This must be nature’s designation of the Year of the Nut. Filbert trees all around town have an abundance of swelling husks. When growing close to the curb, nuts are being knocked off their branches by passing trucks and smashed on the street by subsequent traffic. Squirrels and crows leap out onto the street to snatch up the soft, as yet unripe, meat of the seed inside, what we call a nut. Walnuts are also showing a major crop, especially the Turkish walnuts, in abandoned orchards and back yards. This means lots of little walnut seedlings in flower beds next spring, planted by squirrels this fall.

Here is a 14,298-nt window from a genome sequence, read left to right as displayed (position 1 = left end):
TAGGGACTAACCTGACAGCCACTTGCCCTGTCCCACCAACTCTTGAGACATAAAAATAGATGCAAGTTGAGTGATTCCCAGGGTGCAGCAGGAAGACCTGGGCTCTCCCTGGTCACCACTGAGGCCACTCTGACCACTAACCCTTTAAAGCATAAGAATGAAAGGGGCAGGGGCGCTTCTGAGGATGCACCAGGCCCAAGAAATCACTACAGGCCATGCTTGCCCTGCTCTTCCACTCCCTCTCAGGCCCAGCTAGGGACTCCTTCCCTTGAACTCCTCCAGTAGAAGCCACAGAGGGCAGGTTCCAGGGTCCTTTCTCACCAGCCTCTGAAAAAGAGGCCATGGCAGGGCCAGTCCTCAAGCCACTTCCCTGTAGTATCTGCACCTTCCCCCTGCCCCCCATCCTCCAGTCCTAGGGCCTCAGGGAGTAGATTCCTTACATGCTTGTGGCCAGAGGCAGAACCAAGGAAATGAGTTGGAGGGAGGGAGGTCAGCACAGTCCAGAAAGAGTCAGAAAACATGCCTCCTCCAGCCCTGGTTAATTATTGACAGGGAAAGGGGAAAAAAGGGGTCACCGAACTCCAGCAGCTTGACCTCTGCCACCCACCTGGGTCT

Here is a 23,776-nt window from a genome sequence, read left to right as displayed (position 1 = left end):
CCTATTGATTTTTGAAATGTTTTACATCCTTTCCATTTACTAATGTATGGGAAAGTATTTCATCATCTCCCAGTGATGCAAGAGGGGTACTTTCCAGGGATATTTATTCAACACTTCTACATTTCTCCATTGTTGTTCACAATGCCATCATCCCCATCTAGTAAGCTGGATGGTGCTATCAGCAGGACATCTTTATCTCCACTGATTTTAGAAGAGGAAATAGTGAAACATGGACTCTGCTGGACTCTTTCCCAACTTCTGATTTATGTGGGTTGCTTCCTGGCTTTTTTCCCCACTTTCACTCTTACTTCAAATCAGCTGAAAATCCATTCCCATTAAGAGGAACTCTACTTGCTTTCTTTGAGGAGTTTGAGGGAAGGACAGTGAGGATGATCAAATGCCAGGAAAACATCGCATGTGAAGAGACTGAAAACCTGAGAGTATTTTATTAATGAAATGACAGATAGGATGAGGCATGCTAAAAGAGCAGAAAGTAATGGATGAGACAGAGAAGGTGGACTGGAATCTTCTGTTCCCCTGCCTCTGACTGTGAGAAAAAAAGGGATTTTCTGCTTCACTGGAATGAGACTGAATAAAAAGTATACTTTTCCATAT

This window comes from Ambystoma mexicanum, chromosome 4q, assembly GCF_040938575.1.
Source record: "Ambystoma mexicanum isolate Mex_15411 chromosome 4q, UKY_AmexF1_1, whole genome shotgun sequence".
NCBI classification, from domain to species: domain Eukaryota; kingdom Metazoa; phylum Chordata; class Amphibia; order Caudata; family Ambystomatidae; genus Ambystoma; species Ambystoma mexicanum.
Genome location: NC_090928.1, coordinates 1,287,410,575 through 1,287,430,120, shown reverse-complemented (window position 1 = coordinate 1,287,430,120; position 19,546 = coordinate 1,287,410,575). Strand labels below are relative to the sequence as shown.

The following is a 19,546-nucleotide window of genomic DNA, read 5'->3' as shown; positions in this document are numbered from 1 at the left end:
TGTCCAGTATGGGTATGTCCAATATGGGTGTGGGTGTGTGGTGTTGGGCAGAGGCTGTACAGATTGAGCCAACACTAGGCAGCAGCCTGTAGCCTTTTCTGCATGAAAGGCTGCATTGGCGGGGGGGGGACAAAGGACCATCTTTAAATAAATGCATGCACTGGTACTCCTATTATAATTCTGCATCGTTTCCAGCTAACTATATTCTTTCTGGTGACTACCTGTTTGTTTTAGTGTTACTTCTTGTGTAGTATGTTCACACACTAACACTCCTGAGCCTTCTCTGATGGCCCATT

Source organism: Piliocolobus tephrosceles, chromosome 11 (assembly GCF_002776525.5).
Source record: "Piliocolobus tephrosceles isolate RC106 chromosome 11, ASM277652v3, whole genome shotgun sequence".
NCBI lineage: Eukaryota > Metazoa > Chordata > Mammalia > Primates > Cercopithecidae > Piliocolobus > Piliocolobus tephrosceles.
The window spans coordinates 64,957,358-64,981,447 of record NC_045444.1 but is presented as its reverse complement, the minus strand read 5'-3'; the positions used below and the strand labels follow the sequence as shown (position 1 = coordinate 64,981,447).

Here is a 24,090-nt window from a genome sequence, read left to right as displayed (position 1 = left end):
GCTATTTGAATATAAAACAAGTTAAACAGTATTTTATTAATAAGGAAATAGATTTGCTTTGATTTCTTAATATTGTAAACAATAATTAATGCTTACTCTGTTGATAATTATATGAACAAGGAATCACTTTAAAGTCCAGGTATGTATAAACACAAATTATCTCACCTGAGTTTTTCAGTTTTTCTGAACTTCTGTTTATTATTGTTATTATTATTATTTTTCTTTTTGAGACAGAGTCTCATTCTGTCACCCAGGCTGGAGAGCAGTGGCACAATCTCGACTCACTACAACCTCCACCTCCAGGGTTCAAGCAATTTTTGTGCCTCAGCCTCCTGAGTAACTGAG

Mountain meadows are full of wildflowers and butterflies. Butterflies are as fun to watch with binoculars as birds. It’s important to use binocs that focus up close, so their beauty can be fully appreciated.
The dry spring seems to be holding the mosquito level down in mountain meadows. The rapidly shrinking ponds have tadpoles with legs. They need to metamorphose quickly or perish!
Where there are permanent streamlets in high mountains fed by cold water springs, one may see native frogs in the quiet pools. Most common is the Cascades frog. It is not a rare species but recently observed declining numbers are a cause for concern. Two sources of the decline are suspected. One is increased UV radiation from the sun. The other is the spread of parasites by trout planted in high mountain lakes. Effects of global warming are yet unknown.